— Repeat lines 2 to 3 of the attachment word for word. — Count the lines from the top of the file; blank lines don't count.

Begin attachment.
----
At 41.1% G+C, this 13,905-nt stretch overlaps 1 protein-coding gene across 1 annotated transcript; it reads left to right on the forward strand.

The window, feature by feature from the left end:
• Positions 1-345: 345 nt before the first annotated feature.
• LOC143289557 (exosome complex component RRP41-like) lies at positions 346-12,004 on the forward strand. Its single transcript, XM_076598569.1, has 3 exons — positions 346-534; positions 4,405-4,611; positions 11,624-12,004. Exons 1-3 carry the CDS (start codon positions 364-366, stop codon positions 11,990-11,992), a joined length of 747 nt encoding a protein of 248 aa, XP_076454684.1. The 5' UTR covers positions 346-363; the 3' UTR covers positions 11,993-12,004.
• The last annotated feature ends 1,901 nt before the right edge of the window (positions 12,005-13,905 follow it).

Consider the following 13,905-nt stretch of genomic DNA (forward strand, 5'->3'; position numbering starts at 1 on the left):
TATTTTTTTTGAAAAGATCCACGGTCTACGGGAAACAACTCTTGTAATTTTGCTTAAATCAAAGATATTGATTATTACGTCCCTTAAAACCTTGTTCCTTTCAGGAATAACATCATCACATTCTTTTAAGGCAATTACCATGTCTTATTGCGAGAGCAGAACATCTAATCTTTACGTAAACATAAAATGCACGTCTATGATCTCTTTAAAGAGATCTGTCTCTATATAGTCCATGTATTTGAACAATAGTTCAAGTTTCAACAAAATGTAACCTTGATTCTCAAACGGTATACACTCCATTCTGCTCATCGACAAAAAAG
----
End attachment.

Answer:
The window, feature by feature from the left end:
• Positions 1-345: 345 nt before the first annotated feature.